Orders, Decorations, Medals and Militaria (26 March 2009)

Date of Auction: 26th March 2009

Unsold

Estimate: £1,200 - £1,500

Prize Firing Blue Jacket Medal, for Good Shooting in the British Fleet, silver award (W. J. Primmer) the nautical crown ribbon bar inscribed ‘Prize Crew’, the top brooch bar inscribed ‘H.M.S. Good Hope, 1903’, extremely fine and extremely rare, one of only six silver awards £1200-1500

Footnote

The ‘Bluejacket Medal’ was the precursor of, and probably the catalyst for, the Naval Good Shooting Medal introduced in October 1903. At the instigation of the Bluejacket and Coastguard Gazette, which was the organ of the Royal Naval Provident Fund and Coastguard Benevolent Fund, the medal was announced in the issue for November 1902, as follows:

'As our readers know we have persistently pointed out the necessity of good shooting, and also the necessity of giving some extra inducement to the men of the navy to perfect themselves in this art. Not satisfied, however, with pointing out what should be done, we decided that we, ourselves, would do something, and immediately after, the phenomenal score of Grounds in 1901, the Editor of the Bluejacket approached a well-known and popular naval officer on the subject. Not only did this gentleman agree with the proposals laid before him, but he also offered to specially design a medal for the purpose. The original idea was to present a silver medal to the best shot in the navy each year, but it was pointed out that as the number one of the crew could not make good shooting without the co-operation of his gun's crew on whom he largely depended, a bronze medal should also be presented to each one of the best shots gun's crew. Not only was this agreed to, but the proprietors of this paper also decided to make the medal retrospective to the year 1900.

Rules for Competition

That the Proprietors of the Bluejacket present annually to the best heavy gun shot in the best shooting ship in the British Fleet, a silver medal.

That to each man comprising the gun's crew of the best shot, a bronze medal be presented exact in all respects and struck from the same die as the silver medal.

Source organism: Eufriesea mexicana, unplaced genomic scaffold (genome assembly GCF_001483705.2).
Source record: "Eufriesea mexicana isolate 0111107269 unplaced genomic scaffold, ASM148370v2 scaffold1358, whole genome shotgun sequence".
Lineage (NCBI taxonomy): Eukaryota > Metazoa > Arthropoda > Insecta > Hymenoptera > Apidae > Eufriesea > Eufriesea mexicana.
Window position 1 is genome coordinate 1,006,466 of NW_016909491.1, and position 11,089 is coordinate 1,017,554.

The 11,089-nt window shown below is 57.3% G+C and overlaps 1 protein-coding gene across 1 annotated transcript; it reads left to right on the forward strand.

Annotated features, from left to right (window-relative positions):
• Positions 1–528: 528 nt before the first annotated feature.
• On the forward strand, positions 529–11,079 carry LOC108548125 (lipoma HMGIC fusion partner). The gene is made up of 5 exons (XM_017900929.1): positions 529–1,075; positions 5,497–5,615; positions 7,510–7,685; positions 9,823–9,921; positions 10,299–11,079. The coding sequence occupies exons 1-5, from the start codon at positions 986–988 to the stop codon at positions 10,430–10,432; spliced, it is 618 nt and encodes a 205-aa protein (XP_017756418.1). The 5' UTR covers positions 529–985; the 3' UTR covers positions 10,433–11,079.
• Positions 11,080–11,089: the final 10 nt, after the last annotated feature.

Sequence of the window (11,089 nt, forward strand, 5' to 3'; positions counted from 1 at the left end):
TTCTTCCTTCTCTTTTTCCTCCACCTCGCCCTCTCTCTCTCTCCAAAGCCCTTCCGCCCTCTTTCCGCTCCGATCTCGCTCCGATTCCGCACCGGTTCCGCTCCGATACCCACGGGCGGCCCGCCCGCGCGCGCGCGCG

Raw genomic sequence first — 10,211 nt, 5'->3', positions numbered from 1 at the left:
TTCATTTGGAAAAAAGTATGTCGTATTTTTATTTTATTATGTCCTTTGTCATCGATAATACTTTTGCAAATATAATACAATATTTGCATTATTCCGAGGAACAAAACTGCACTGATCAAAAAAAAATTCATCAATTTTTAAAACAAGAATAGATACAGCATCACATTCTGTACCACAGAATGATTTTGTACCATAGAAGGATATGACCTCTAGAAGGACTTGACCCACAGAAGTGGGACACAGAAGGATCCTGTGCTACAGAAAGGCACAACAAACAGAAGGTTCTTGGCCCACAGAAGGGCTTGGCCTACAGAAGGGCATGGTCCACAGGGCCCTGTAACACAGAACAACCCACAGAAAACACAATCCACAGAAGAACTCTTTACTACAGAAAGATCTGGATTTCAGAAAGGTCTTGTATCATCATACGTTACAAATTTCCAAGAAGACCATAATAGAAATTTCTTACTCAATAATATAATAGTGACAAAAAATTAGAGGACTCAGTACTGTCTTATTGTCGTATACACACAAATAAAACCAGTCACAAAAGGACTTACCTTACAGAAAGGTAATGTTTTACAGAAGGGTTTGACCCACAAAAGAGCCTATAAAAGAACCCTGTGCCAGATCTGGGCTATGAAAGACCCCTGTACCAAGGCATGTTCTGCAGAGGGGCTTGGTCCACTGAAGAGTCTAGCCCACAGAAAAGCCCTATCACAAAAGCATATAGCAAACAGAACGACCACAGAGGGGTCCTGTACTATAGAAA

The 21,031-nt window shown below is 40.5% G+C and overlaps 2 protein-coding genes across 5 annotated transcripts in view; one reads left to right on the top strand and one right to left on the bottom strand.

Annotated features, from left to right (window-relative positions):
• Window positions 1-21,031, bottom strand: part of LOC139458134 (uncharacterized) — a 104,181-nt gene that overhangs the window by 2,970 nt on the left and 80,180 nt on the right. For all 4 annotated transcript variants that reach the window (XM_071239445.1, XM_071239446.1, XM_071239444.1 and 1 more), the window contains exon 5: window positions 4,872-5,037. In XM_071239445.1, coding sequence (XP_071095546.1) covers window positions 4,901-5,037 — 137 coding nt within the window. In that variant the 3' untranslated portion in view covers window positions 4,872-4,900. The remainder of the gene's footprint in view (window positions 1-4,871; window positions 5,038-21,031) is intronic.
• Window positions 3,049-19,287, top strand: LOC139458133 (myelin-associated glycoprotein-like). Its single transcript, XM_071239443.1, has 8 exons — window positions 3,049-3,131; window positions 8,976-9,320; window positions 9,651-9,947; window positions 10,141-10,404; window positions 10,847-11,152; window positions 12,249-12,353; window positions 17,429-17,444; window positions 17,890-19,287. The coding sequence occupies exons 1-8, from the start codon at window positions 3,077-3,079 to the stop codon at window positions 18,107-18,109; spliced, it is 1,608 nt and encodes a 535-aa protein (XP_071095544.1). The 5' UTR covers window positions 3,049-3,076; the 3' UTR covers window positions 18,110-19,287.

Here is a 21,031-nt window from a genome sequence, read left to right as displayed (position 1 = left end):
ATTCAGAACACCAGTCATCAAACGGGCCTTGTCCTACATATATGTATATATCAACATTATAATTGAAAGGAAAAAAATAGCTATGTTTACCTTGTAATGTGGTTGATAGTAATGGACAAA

That the crews of all guns from 4.7" upwards be eligible to compete, and that the winners be decided from annual gunnery returns.'

At the
'Terrible' banquet in September 1902, medals were awarded to two gun's crews because they both produced equal scores in the 1900 Prize Firing. A gun crew from 'Terrible' also won the medals for 1901. These were also presented at the banquet. The medals for 1902 were won by a crew formed of men from the Royal Marine Artillery in H.M.S. Ocean. As the Admiralty differentiated between Battleships and Cruisers in results of the Prize Firing for 1903 the Gazette awarded two sets of medals, one set to a Royal Naval crew in H.M.S. Majestic and the second to a Royal Marine Artillery crew in H.M.S. Good Hope. With the introduction of the Naval Good Shooting Medal in October 1903, no further awards of the Bluejacket Medal were made. In each instance the gun’s ‘number one’ received a silver medal and each of the gun’s crew of 7 or 8 men received a bronze medal, a grand total of six silver and 44 bronze medals.

Petty Officer W. J. Primmer was the ‘number one’ of H.M.S. Majestic’s winning 6-inch quick-firing gun crew in 1903, although it should be noted that his medal carries the top bar inscribed H.M.S. Good Hope in error, this being the ship of the winning Royal Marine Artillery gun crew. Primmer was also awarded the newly introduced Naval Good Shooting Medal. Sold with contemporary news cutting mentioning the recipient: “Worth their weight in diamonds to the country” is the appraisement which Lord Charles Beresford has put upon Petty Officer Carter, of the Jupiter, and Petty Officer Trimmer (sic), of the Majestic, who have proved themselves the best shots with the guns of the Channel Fleet...’